READING PASSAGE 2
You should spend about 20 minutes on Questions 14-28 which are based on Reading Passage 2 below.
Asiatic black bear
Known as a moon bear, Jasper is an Asiatic black bear with a yellow crescent on his chest. The bear came to the Animals Asia Moon Bear Rescue Centre in Chengdu, China, from a bear farm in 2000.
When Jasper arrived, rescuers had to cut Jasper out of a tiny “crush cage.” Bear bile has been used in traditional Chinese medicine and fetches a high price. The wholesale price is approximately 4,000 yuan (approximately $580) per kilogram with each bear producing up to 5 kilograms every year in China. But it comes at a high price.
Jasper normally spent 15 years in a cage, other bears spend up to 25 years without moving in cages no bigger than their bodies. Bears are milked for bile twice a day. In China, farmers use a catheter inserted into the gall bladder or permanently open wound. In Vietnam, farmers use long hypodermic needles.
The Animals Asia has rescued 260 bears from Chinese bear farms over the past 10 years. These bears are lucky. The official number of reared bears in China is 7,000, but the Animals Asia fears the real figure is close to 10,000.
In spite of the obvious cruelty, bear farming is legal in China. Whilst the Convention on International Trade in Endangered Species lists Asiatic black bears as being at the highest level of endangerment, China grants them only second-level protection, allowing them to be farmed. Although some have reported there are 15,000 bears, its figure is not a true estimate of the remaining wild population in China.
Bear farming is also practiced in Vietnam where it is illegal but remains common due to a lack of enforcement. There are approximately 4,000 bears on Vietnamese farms but even more in Laos, Cambodia and Korea. Bear farming is justified on the grounds that it satisfies the local demand for bile in China, therefore decreasing the number of bears taken from the wild. Since 1989 farmers have been allowed to breed bears in captivity and hunting wild bears has been illegal. In spite of this, a lot of wild bears are still poached for their gall bladders or to restock the farms. Sometimes bears arrive at the rescue centre with missing ribs after being caught in the wild.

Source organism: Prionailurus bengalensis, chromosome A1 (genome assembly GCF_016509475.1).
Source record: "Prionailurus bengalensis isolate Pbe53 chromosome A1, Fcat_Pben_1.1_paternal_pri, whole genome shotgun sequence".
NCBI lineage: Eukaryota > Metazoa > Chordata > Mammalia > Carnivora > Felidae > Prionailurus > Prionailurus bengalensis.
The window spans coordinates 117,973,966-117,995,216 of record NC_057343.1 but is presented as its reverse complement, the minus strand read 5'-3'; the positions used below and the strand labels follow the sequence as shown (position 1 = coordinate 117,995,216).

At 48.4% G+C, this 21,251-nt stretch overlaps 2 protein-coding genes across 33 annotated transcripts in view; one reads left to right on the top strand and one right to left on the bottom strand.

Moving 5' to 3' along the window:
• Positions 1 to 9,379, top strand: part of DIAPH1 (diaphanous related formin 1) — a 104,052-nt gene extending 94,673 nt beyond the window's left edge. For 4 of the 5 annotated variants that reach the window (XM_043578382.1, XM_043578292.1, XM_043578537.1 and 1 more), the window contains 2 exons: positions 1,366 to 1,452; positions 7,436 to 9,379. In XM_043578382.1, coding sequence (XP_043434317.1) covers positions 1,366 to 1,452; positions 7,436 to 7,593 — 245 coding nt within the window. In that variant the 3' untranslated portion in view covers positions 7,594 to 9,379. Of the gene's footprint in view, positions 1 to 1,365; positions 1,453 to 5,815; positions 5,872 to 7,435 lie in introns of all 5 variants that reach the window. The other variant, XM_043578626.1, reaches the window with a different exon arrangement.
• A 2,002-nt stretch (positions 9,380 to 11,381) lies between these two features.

Those bears that arrived at the centre have suffered from severe physical and psychological trauma. Rescued bears can’t be set free into the wild due to the longterm damage caused by their incarceration. They all need surgery to get rid of damaged gall bladders and many need additional surgery and long-term medical care because of missing claws or paws, infected necrotic wounds along with broken and missing teeth caused by biting at bars or because farmers break them to make the bears less of a hazard. Also, many have liver cancer as a result of being continually milked for bile and suffer from litany of other ailments including blindness, arthritis, peritonitis, weeping ulcers and ingrown claws.
On the other hand, with the horrors of bear farming, the rehabilitation process is amazing and inspiring to witness. It takes around a year to rehabilitate a bear. Although some have to be kept alone for the rest of their lives, most can eventually be housed with other bears. The transition in personality from animals which are violent and fearful to ones which are trusting, inquisitive and completely at ease with people is truly remarkable. Robinson says, “I have visited the rescue centre and it changed my life.” That is how powerful the bears’ stories are.
In spite of the rescue programme, bear bile extraction remains a cause of wanton and remorseless abuse. It is difficult to change attitudes when bear bile has been used in Chinese medicine for over 3,000 years to cope with “heat-related” ailments, such as eye conditions and liver disease. These days, it is used to treat conditions from hangovers to haemorrhoids. There is some evidence from western medicine that a synthetic version of the active ingredient in bear bile, ursodeoxycholic acid, is able to treat a range of disorders including hepatitis c. But traditional Chinese medicine still insists on using natural bear bile which is often contaminated with pus, blood, urine and faeces. Although healthy bear bile is free flowing and orangey-green, veterinarians describe bile leaking from the diseased gall bladders of rescued bears as “black sludge.”